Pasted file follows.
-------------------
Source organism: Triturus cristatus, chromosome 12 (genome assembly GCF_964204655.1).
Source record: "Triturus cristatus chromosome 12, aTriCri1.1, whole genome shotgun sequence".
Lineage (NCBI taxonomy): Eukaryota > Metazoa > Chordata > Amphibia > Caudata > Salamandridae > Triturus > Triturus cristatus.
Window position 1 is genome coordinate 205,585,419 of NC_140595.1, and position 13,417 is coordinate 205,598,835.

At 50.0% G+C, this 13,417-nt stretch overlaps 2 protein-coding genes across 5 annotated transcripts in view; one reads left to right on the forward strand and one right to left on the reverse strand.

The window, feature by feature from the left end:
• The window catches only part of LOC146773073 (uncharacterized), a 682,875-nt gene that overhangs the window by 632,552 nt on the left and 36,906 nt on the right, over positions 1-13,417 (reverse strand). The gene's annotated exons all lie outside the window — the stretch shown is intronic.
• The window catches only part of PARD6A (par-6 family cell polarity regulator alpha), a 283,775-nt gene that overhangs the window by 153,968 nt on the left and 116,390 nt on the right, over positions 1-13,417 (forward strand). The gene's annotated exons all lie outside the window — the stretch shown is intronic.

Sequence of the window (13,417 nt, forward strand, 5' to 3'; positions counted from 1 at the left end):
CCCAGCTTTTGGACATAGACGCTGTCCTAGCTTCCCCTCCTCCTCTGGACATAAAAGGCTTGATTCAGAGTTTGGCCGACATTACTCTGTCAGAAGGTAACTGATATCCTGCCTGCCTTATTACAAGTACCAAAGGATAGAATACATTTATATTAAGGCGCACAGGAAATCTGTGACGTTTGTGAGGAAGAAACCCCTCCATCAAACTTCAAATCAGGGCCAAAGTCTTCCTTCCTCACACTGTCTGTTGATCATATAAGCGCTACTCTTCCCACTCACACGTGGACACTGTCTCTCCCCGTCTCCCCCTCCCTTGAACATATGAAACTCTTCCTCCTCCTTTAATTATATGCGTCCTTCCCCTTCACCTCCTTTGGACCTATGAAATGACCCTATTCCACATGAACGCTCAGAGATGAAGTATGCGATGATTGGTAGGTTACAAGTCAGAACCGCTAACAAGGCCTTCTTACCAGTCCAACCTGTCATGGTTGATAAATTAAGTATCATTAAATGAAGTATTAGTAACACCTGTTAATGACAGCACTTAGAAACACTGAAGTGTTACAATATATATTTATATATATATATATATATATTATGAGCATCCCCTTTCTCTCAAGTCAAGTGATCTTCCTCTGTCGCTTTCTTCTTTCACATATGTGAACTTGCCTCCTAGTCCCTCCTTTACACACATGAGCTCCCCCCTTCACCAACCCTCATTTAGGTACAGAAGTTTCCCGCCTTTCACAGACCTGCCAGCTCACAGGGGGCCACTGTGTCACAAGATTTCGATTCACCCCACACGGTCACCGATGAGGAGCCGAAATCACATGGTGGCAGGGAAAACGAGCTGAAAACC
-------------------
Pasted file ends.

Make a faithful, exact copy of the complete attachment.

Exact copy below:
Source organism: Triturus cristatus, chromosome 12 (genome assembly GCF_964204655.1).
Source record: "Triturus cristatus chromosome 12, aTriCri1.1, whole genome shotgun sequence".
Lineage (NCBI taxonomy): Eukaryota > Metazoa > Chordata > Amphibia > Caudata > Salamandridae > Triturus > Triturus cristatus.
Window position 1 is genome coordinate 205,585,419 of NC_140595.1, and position 13,417 is coordinate 205,598,835.

At 50.0% G+C, this 13,417-nt stretch overlaps 2 protein-coding genes across 5 annotated transcripts in view; one reads left to right on the forward strand and one right to left on the reverse strand.

The window, feature by feature from the left end:
• The window catches only part of LOC146773073 (uncharacterized), a 682,875-nt gene that overhangs the window by 632,552 nt on the left and 36,906 nt on the right, over positions 1-13,417 (reverse strand). The gene's annotated exons all lie outside the window — the stretch shown is intronic.
• The window catches only part of PARD6A (par-6 family cell polarity regulator alpha), a 283,775-nt gene that overhangs the window by 153,968 nt on the left and 116,390 nt on the right, over positions 1-13,417 (forward strand). The gene's annotated exons all lie outside the window — the stretch shown is intronic.

Sequence of the window (13,417 nt, forward strand, 5' to 3'; positions counted from 1 at the left end):
CCCAGCTTTTGGACATAGACGCTGTCCTAGCTTCCCCTCCTCCTCTGGACATAAAAGGCTTGATTCAGAGTTTGGCCGACATTACTCTGTCAGAAGGTAACTGATATCCTGCCTGCCTTATTACAAGTACCAAAGGATAGAATACATTTATATTAAGGCGCACAGGAAATCTGTGACGTTTGTGAGGAAGAAACCCCTCCATCAAACTTCAAATCAGGGCCAAAGTCTTCCTTCCTCACACTGTCTGTTGATCATATAAGCGCTACTCTTCCCACTCACACGTGGACACTGTCTCTCCCCGTCTCCCCCTCCCTTGAACATATGAAACTCTTCCTCCTCCTTTAATTATATGCGTCCTTCCCCTTCACCTCCTTTGGACCTATGAAATGACCCTATTCCACATGAACGCTCAGAGATGAAGTATGCGATGATTGGTAGGTTACAAGTCAGAACCGCTAACAAGGCCTTCTTACCAGTCCAACCTGTCATGGTTGATAAATTAAGTATCATTAAATGAAGTATTAGTAACACCTGTTAATGACAGCACTTAGAAACACTGAAGTGTTACAATATATATTTATATATATATATATATATATTATGAGCATCCCCTTTCTCTCAAGTCAAGTGATCTTCCTCTGTCGCTTTCTTCTTTCACATATGTGAACTTGCCTCCTAGTCCCTCCTTTACACACATGAGCTCCCCCCTTCACCAACCCTCATTTAGGTACAGAAGTTTCCCGCCTTTCACAGACCTGCCAGCTCACAGGGGGCCACTGTGTCACAAGATTTCGATTCACCCCACACGGTCACCGATGAGGAGCCGAAATCACATGGTGGCAGGGAAAACGAGCTGAAAACC